Let me see you shake your tailfeathers: why lyrebirds really can dance


Hollis Taylor, Macquarie University

Let’s go backstage with an Albert’s lyrebird called George. One winter’s night, I accompanied lyrebird expert Sydney Curtis to record George in Lamington National Park, Queensland. Curtis positioned a microphone on a long lead above a platform of trampled vines that George had previously prepared as his stage. Then, we hid behind two immense trees as dawn approached.

When George arrived, he thrust his magnificent tail over his head and spread it like a fan. He mimicked a number of birds – satin bowerbird, yellow robin, crimson rosella, and kookaburra – as he rocked from side to side on his platform. The dramatic play of light and shadow called to mind the flowing silk costumes of dancer Loïe Fuller, famed for her theatrical lighting techniques.

Then George moved his tail farther forward to envelope himself. Grabbing a vine, he tapped it against another – a simple gesture that set a wide area vibrating. He alternated sections of unmetered song with synchronised singing, dancing, and drumming in strict three-four time. It called to mind the rhythmic sounds of clapsticks and boomerangs that accompany some Aboriginal voice chants.

George put on quite a show – but should we simply be describing this performance as a dance, plain and simple? Or should we, as some scholars do, refer to this as “proto-dance” or a functional gesture? “Signal”, “display”, or “dance-like behaviour” are also common substitutes, as are “moves”, and even “courtship in action”.

A male lyrebird – not George – shimmies and sings to attract a mate.

His hips don’t lyre

There are various objections to describing what animals can do as true dancing.

The simplicity offered by the human cutoff point appeals to some, as does the demand that the aesthetic standards of elite dance be met. Poet and philosopher Paul Valéry felt that dance raises us above our animal existence; he required dance to be impractical.

Philosopher of art Susanne Langer held that animals could not dance because they lacked the intentional mental state to transform their gestures into aesthetic ones. However, many others have rejected the premise that dance is thought-made-visible and that language is an essential condition for culture.

The critique that avian movements are too simple or repetitive to be classed as dance ignores the fact that much popular and folk dance (and music) in the human sphere is also simple, repetitive, and formulaic. Simplicity and repetition are virtues in many genres.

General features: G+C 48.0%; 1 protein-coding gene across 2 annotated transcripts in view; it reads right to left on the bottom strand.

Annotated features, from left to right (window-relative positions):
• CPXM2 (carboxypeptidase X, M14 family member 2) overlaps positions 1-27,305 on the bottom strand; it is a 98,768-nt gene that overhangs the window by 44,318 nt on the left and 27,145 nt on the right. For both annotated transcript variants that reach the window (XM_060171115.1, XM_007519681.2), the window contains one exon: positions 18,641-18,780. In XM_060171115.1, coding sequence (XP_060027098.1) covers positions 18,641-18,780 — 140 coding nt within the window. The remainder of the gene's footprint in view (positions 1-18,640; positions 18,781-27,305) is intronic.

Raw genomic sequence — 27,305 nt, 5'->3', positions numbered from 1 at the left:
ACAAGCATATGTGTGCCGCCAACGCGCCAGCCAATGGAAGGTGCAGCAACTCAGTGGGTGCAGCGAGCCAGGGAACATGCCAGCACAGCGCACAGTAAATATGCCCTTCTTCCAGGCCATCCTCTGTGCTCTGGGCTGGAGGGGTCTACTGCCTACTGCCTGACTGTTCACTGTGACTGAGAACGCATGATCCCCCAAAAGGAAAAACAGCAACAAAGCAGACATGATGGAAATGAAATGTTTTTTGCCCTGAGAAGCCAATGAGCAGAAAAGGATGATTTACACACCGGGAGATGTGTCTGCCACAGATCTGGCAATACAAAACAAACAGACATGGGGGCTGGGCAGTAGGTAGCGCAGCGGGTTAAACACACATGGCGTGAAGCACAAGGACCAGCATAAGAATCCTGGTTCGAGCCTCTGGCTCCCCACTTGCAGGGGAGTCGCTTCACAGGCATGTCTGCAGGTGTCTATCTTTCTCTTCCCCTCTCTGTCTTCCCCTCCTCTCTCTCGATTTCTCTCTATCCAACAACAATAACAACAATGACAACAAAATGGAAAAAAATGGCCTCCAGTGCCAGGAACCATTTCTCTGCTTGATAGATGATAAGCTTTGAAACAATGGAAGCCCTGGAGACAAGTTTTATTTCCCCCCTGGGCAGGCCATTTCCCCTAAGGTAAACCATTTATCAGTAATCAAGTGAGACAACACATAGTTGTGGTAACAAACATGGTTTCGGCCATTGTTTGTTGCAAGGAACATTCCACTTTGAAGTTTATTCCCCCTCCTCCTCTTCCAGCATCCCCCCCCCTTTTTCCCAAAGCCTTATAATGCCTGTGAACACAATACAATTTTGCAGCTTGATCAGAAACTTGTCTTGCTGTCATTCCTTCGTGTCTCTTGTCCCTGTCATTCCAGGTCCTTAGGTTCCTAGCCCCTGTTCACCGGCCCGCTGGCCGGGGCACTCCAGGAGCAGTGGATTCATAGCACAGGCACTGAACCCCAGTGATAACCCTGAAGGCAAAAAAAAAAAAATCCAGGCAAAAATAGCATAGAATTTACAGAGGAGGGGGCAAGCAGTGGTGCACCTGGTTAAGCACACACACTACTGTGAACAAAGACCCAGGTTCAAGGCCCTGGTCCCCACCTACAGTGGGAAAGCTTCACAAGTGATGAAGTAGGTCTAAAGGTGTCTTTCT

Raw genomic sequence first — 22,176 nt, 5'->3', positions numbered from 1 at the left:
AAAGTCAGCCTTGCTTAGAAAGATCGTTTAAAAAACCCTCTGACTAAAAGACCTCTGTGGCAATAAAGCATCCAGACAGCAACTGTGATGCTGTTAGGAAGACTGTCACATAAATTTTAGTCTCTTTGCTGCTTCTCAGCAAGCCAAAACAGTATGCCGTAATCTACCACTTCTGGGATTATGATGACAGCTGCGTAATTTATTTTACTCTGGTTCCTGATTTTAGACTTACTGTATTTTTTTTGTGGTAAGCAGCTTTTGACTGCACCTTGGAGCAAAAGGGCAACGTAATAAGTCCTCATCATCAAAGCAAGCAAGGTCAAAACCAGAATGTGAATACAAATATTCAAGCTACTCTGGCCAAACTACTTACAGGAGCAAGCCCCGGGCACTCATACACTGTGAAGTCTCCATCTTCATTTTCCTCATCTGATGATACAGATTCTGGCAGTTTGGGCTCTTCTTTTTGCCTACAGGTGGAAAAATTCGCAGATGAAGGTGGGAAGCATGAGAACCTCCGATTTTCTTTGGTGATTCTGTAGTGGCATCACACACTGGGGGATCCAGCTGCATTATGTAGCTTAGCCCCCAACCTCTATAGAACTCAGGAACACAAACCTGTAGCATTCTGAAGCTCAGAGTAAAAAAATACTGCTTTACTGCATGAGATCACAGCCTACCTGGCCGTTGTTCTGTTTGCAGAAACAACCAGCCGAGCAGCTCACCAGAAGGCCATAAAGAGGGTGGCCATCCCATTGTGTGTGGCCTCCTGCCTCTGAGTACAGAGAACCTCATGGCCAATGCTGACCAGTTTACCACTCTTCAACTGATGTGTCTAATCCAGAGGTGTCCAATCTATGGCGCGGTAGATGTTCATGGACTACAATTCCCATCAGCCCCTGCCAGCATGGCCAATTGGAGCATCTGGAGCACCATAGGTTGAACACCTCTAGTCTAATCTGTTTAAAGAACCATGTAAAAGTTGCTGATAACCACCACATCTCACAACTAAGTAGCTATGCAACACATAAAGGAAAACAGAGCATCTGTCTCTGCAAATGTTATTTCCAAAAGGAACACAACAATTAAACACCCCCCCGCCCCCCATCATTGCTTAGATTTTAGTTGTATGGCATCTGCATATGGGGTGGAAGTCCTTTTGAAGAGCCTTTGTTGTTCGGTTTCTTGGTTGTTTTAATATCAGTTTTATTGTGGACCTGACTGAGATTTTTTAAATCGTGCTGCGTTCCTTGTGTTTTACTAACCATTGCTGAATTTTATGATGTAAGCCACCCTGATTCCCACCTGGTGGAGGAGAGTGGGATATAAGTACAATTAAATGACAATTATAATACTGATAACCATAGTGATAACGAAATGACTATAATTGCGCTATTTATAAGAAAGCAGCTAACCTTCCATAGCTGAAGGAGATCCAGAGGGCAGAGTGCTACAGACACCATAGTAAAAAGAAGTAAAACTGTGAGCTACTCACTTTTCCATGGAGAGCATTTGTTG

Some argue that because avian dance is merely a bird “taking care of business”: finding a mate. Yes, animals enlist aesthetic qualities to fulfil a practical purpose. Nonetheless, humans (and George’s avian audience) can appreciate how a bird’s song and dance perform their function. Merely “taking care of business” seems unsatisfactory as the sole explanation for them.

Many scholars have also assumed that the capacity for music requires the ability to entrain to (or move in time to) a beat and that only humans could do this.

But in 2009, YouTube sensation Snowball, the dancing sulphur-crested cockatoo, was shown to synchronise to a beat and adjust to a changing tempo, and discoveries of other entraining species soon followed.

George represents an even rarer form of this capacity: self-entrainment. He dances to a beat accompanied by his own self-produced drumming and singing.

What is dance anyway?

Dance is a diverse practice. What does a Hopi bean dance have in common with an Australian corroboree or a striptease? How can any definition accommodate both the Rockettes and classical ballet, or a Hawaiian hula and a Nepalese stick dance?

Nonetheless, whether square, tap, or postmodern “task” dancing, such activities typically find animal correlates.

In fact, animal dance can be straightforwardly described using the vocabulary of human dance. Circle and leap, step and prance, moving forward and back, hopping, stamping, and whirling – all of these are known across a wide variety of species.

For instance, both sexes of the blue-capped cordon-bleu participate in high-speed tap dancing and step dancing.

Birds have inspired innumerable human dances, like the crane dances found in China, Japan, Australia, and ancient Greece. Human dancers both portray animals and appear onstage with them. Matching animal efforts is not without challenge – birds’ abilities exceed ours in many areas (such as migration and hearing resolution and, possibly, in some forms of dancing).

Removing the blinders of human exceptionalism opens up the possibility that animal dance could be fruitful in helping us to probe the biological basis of artistic practice.

Thin, clinical language diminishes our understanding of animal achievements. Interestingly, Charles Darwin revelled in using vivid human-animal metaphors, without scare quotes. In 1871, while drawing a comparison with mankind, Darwin credited birds with “strong affections, acute perception, and a taste for the beautiful”.

George is not a robot. As a songbird, he must spend many hours learning and rehearsing his song and dance; they are not innate.

While some of his dancing corresponds to the unpredictable rhythm and movements familiar in postmodern dance, at other times he dances in a clear and steady rhythm that demands still other fine motor skills.

Vocalist, composer, stage designer, and dancer – this Albert’s lyrebird is a multi-modal performer.

The Conversation

Hollis Taylor, Research Fellow, Macquarie University

This article was originally published on The Conversation. Read the original article.

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